Article first published as Running the Shakespeare Marathon on Technorati.
Theme marathons are the ideal running experience for runners just wanting to have fun or raise funds for notable causes. The Shakespeare Marathon is a course favorite for top club runners in Britain. It was first created in 1982 and organized by the Stratford Rotary Club in Stratford-Upon-Avon, and primarily benefits the Stratford Hospice and other charities.
Stratford-Upon-Avon is, of course, the birthplace of William Shakespeare, hence, the Shakespeare Marathon. As we all know, Shakespeare was an English poet (often referred to as the Bard of Avon) and playwright who is widely regarded as the greatest writer in the English language.
What is little known, perhaps, is that William Shakespeare knew a lot about running – and perhaps was even a runner himself!
“I see you stand like greyhounds in the slips, straining upon the start...‘Faith, I ran when I saw others run” (Henry V).
The line-up begins outside the Royal Shakespeare Theatre with a leisurely start time of 10:00 a.m. To aid in the fun, many of the contestants, participants and bystanders dress up for the occasion, often as The Bard himself.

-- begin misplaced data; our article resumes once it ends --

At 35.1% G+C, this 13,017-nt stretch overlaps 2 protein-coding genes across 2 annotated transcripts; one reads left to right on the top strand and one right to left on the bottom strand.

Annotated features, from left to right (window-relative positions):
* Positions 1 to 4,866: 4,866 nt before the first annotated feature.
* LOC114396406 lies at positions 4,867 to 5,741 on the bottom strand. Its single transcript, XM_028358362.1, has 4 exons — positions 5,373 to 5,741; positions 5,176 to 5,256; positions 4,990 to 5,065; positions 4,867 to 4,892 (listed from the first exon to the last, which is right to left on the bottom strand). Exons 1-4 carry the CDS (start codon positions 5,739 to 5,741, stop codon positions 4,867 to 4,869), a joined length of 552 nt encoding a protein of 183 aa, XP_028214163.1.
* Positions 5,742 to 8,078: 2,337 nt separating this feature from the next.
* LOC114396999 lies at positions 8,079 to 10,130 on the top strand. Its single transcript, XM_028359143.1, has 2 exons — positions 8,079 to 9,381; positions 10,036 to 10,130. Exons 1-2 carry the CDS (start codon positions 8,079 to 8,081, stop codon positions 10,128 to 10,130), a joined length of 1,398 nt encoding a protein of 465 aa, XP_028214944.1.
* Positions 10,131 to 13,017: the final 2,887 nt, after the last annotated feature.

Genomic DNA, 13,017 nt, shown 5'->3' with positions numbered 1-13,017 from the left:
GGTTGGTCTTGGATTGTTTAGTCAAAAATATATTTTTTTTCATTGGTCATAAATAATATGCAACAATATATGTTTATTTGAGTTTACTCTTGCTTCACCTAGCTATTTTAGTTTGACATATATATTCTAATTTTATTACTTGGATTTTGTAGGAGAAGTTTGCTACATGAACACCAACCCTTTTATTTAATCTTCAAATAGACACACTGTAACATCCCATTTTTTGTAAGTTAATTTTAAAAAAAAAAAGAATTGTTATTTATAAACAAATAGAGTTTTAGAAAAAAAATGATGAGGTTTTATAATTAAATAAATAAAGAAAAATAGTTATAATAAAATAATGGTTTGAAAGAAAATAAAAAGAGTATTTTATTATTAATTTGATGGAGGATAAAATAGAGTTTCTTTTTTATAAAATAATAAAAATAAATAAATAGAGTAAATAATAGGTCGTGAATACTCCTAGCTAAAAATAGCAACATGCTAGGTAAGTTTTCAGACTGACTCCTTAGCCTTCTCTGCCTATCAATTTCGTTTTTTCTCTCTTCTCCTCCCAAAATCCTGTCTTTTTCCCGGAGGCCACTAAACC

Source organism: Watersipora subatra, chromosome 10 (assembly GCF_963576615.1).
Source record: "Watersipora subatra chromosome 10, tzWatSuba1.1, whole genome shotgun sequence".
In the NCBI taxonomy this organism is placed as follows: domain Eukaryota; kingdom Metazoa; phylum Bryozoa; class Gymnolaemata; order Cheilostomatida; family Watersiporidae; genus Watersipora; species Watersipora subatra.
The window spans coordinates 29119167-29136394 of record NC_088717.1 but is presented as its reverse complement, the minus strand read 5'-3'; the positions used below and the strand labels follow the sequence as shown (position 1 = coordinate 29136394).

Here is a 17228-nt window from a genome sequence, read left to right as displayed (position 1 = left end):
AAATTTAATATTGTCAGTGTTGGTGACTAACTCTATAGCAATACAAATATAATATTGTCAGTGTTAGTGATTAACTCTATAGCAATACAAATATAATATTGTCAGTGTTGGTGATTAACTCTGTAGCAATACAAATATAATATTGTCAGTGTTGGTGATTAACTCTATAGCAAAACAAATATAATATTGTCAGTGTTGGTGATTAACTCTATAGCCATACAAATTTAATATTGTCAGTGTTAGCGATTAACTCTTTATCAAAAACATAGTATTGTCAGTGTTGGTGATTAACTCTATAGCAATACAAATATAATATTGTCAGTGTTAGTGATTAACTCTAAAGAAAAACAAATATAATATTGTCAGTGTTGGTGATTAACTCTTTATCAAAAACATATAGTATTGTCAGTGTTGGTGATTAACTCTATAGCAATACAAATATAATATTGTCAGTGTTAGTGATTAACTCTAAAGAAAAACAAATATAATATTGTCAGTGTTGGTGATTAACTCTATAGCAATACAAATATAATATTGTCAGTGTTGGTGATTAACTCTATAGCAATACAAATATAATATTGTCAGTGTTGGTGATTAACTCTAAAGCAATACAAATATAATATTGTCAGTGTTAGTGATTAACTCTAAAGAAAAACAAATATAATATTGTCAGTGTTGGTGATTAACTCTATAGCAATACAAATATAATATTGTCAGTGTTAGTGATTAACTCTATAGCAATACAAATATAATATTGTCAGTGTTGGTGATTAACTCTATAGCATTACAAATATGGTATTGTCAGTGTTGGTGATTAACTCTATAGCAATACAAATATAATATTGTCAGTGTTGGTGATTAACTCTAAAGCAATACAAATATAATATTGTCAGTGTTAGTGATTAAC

“These high wild hills/and rough uneven ways/draw out our miles/ and make them wearisome (Richard II).
For the most part, the course is flat except for Rumer Hill just outside of Welford. The runners have to negotiate the hill twice as the full-marathon is two laps; the half-marathon is just one. Most injuries reportedly occur on this long and steep descent towards Long Marston.
“I would give a thousand pound I could run as fast as thou canst” (Henry IV).
This year’s marathon held on May 9, 2011, was won by Andrew Siggers, a rugby athlete, with a time of 2:37:41. Sandra Williams was the first woman to finish in 3:06:42.